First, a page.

Just outside my kitchen window a fight for survival is taking place. All the small birds are on lock-down. A downy woodpecker is sitting motionless on the sunflower feeder, a yellow-bellied sapsucker is as still as a statue in the limbs of a shining sumac, a white-breasted nuthatch is perched, head-down, on the telephone pole, dark-eyed juncos dot the limbs of the apple trees while a mourning dove huddles on a pine bough and a red-bellied woodpecker grips the tip of the telephone pole.
Some secret signal is being passed back and forth: DANGER! DON'T MOVE! At some point, one or more of the birds must have noted the silhouette of a hawk or perhaps it was some small sound that gave away the presence of the predator. Whatever the tip-off, the message was passed with lightning speed and all the potential prey species froze in place. Five minutes have passed and still no movement...
Ah, someone just sounded the all clear. The side yard is now filled with activity. Goldfinches, chickadees, white-throated sparrows, Carolina wrens , and cardinals have joined in. Everyone is busy scarfing down seeds and suet, stoking their internal furnaces to ward off the cold.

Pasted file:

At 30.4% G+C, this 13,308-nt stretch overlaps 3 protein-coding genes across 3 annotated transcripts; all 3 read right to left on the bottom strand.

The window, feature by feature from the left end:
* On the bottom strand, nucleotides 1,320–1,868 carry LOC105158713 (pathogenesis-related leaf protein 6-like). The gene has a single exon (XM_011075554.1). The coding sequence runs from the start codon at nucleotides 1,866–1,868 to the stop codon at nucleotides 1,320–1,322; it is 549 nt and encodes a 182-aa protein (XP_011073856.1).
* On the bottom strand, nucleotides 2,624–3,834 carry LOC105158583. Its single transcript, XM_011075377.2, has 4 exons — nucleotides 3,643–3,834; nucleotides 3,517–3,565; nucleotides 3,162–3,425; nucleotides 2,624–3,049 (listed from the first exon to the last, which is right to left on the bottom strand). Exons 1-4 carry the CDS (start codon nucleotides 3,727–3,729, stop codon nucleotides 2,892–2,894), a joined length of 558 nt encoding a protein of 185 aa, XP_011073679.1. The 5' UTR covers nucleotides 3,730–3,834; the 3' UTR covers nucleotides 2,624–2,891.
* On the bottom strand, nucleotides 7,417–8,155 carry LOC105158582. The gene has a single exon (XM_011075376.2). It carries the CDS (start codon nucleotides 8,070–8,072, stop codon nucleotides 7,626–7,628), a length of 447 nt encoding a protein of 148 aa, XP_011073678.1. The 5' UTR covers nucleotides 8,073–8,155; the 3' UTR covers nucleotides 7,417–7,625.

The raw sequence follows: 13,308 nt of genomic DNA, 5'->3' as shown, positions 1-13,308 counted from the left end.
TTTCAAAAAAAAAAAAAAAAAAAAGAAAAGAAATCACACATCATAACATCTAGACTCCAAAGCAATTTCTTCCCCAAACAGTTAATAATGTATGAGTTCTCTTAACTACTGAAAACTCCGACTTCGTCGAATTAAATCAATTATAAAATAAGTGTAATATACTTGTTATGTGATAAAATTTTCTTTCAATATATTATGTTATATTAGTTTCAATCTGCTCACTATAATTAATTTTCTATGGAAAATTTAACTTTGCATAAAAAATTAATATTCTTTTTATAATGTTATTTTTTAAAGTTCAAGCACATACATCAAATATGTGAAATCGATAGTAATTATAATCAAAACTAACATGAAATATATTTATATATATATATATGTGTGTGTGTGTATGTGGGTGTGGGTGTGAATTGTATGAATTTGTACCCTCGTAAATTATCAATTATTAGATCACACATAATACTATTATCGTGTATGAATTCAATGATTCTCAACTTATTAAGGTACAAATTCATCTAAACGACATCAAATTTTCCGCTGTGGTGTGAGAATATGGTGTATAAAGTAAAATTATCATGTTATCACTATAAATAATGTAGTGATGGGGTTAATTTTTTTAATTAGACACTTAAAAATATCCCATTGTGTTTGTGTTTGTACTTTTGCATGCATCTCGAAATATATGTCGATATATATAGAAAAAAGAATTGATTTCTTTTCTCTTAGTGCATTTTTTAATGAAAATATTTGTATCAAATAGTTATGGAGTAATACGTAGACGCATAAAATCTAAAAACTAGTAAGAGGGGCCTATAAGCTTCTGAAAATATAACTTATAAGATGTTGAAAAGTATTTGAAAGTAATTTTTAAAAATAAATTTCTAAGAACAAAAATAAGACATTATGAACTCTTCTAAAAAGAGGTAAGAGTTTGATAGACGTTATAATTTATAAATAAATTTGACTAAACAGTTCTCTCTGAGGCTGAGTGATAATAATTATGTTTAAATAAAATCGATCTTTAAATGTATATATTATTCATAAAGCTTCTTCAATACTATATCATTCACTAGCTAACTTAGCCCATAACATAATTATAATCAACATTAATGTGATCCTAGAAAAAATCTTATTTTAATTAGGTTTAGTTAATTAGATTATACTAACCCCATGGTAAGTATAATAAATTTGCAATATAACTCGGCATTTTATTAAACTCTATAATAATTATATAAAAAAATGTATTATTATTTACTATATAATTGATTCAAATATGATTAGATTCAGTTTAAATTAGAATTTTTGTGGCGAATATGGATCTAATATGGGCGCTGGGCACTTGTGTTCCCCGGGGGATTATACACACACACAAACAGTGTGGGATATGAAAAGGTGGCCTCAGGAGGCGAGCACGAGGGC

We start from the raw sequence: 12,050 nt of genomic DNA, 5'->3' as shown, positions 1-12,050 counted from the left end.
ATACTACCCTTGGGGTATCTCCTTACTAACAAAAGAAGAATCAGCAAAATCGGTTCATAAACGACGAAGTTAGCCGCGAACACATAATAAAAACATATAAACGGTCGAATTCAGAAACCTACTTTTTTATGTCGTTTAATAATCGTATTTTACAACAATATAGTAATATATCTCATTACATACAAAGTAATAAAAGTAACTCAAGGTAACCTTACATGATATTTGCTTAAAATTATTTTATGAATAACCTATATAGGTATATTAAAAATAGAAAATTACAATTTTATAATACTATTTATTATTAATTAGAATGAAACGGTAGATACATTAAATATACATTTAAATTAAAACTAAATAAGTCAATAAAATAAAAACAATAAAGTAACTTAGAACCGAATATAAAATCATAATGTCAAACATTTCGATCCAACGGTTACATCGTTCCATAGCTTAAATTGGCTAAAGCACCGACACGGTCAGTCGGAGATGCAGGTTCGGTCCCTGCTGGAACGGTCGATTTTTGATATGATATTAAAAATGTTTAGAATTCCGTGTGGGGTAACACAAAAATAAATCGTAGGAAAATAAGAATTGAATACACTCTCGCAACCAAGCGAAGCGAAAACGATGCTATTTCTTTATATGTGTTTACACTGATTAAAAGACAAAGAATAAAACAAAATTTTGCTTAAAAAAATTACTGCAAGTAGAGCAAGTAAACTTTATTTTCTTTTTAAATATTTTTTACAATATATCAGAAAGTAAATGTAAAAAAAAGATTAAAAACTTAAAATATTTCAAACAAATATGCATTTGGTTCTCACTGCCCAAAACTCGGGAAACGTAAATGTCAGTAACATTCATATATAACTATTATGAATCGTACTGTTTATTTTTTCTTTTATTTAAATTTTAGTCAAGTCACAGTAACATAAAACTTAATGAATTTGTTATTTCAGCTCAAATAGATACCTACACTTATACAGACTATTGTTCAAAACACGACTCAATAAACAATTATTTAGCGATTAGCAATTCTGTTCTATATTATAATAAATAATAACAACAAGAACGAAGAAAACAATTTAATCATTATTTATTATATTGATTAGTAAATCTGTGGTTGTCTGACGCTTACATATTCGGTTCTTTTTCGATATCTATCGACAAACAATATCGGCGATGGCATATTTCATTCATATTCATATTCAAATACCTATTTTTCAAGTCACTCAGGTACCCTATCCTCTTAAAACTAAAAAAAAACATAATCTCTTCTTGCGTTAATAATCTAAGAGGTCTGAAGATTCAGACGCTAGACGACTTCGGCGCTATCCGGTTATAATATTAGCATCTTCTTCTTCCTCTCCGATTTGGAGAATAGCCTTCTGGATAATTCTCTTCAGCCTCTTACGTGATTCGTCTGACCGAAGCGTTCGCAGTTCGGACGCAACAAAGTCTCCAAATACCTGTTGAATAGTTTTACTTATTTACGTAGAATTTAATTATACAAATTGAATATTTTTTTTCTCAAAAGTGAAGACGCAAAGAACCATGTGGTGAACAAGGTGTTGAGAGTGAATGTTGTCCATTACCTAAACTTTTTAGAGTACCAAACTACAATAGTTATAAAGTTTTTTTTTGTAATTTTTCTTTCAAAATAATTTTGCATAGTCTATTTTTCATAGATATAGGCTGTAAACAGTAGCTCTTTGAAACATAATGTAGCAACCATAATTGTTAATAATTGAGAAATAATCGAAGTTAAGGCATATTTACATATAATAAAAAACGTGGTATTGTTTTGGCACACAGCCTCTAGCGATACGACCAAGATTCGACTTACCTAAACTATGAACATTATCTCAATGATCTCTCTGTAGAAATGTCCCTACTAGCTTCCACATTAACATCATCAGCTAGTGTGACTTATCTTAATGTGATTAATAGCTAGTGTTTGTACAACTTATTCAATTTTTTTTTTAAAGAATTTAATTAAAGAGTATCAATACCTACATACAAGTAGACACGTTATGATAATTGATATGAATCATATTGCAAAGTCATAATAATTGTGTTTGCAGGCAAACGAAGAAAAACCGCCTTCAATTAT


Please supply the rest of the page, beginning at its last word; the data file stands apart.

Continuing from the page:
Uh-oh! Everybody just scattered! Not a little bird in sight. But out in the sumac, where the yellow-bellied sap sucker huddled just a minute ago, there sits a beautiful sharp-shinned hawk. Her talons and belly are empty though, too much cover available for the little birds to hide in. She's had no success this time and I feel for her - she needs a meal, too. Even though it may offend the sensibilities of some other bird lovers, I wish her luck in the hunt and I hope when she goes to roost tonight it is with a full belly.
(By the way, the photo is of a hermit thrush. I think I may have used this picture before. Treebeard took it from his truck window a while back.)